111 N. Corcoran St., Durham
Dinner: Sunday–Thursday, 5:30–10 p.m.; Friday–Saturday, 5:30–11 p.m.
Lounge: Sunday–Thursday, 3 p.m.–1 a.m.; Friday–Saturday, 3 p.m.–2 a.m.
Sparks could be seen through the windows, showering down in flaming arcs. Construction workers tramped in and out through the doors. I would watch from my office window, wondering when those doors would open for me.
The wait is over.
Counting House, the restaurant and bar in Durham’s new 21c Museum Hotel, opened March 9.
Executive chef Josh Munchel brings a focus on regional dishes that feature locally sourced seasonal ingredients along with an emphasis on rotisserie and roasting techniques. Seafood selections include oysters, marinated mussels and trout terrine. The menu also has a small-plates section, a “meat & cheese” section and a “mostly vegetables” section.
Of course, watching construction through the INDY‘s office window across the street from the Counting House had many of us wondering about the bar (some of us are Old School journalists, after all). A look at the drinks menu and a quick chat with Food & Beverage Manager Joe Leftin changed curiosity to anticipation.
“There are a couple of core values that we build from” in curating the drink selections, Leftin says. “First, we’re an art museum. We encourage our guests to come discover things whether it’s visual art or, my passion, drinks.
“The other thing is engaging our local community. Fullsteam was a no-brainer,” he continues, mentioning the Durham brewery whose Cackalacky Ginger Pale Ale is available on draft. “It’s a stone’s throw down the street, plus, on top of that, they use North Carolina ingredients.”
Two other area breweries are also available on draft at the momentTriangle Brewing’s Belgian Golden and Haw River’s Breakfast Dubbel. More craft brews are available by the bottle including such North Carolina-based breweries as Big Boss and Mother Earth. Choices from beyond the state’s borders are also available, including Bear Republic’s Hot Rod Rye IPA and Anderson Valley Polleko Pale Ale.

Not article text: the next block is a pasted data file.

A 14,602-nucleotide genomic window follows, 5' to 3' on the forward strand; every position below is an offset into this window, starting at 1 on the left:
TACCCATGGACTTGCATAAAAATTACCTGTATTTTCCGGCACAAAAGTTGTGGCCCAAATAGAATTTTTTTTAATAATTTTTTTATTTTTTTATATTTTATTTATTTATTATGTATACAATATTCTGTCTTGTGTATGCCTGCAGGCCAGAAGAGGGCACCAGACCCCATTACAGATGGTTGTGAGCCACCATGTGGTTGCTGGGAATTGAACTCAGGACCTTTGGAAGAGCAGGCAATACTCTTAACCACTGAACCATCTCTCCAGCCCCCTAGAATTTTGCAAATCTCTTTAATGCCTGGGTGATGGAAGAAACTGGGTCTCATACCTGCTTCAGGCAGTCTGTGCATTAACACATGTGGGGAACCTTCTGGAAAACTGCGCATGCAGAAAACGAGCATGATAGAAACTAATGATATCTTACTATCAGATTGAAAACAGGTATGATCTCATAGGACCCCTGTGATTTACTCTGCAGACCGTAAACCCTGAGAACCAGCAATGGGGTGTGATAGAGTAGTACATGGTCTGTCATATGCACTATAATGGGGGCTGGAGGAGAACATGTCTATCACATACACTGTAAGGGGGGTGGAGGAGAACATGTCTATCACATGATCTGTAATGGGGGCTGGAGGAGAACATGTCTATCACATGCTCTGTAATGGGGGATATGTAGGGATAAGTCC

Several cocktails and apertifs caught my eye. The Ellis-Stone, named after the department store that the building housed long ago, consists of ginger syrup, lime juice, Green Chartreuse, vodka and Peychaud’s bitters. The Southern Side with its Cardinal gin, mint, honeysuckle tincture and lime also sounds refreshing.
Leftin says his current favorite is the Little Empire. He describes it as “an inverted Manhattan,” because it flips the formula of a typical Manhattan and employs a 2-to-1 ratio of vermouth to rye. Leftin described it as being a food-friendly option. Made with Punt e Mes, Carpano, Rittenhouse rye and blended orange bitters, Leftin says it is a nod to the Hill Building’s architects Shreve, Lamb & Harmon, who also designed New York’s Empire State Building.
My inner comics geek wants to order the Oswald Cobblepot at least once. The Madeira-based drink is named after the Batman villain aka the Penguin. (21c has a thing for penguins, as you’ll discover when you visit.)
Cocktails fall mostly in the $7 to $11 range. Craft beers are $5 to $11 (unless you spring for the 750ml of Brouwerij Bosteels Tripel Karmeliet, which is $27).
Counting House also offers a nod to 21c’s Kentucky roots (the company was founded in Louisville) with a strong selection of bourbons. Leftin says he wants to have a wide range of choices, including some harder-to-find brands. (No Pappy van Winkle at the moment, but perhaps one day.)
The goal of Counting House is to be “warm and welcoming,” Leftin says.
Something tells me I’ll often seek out that welcome.
This article appeared in print with the headline “Drinks you can count on.”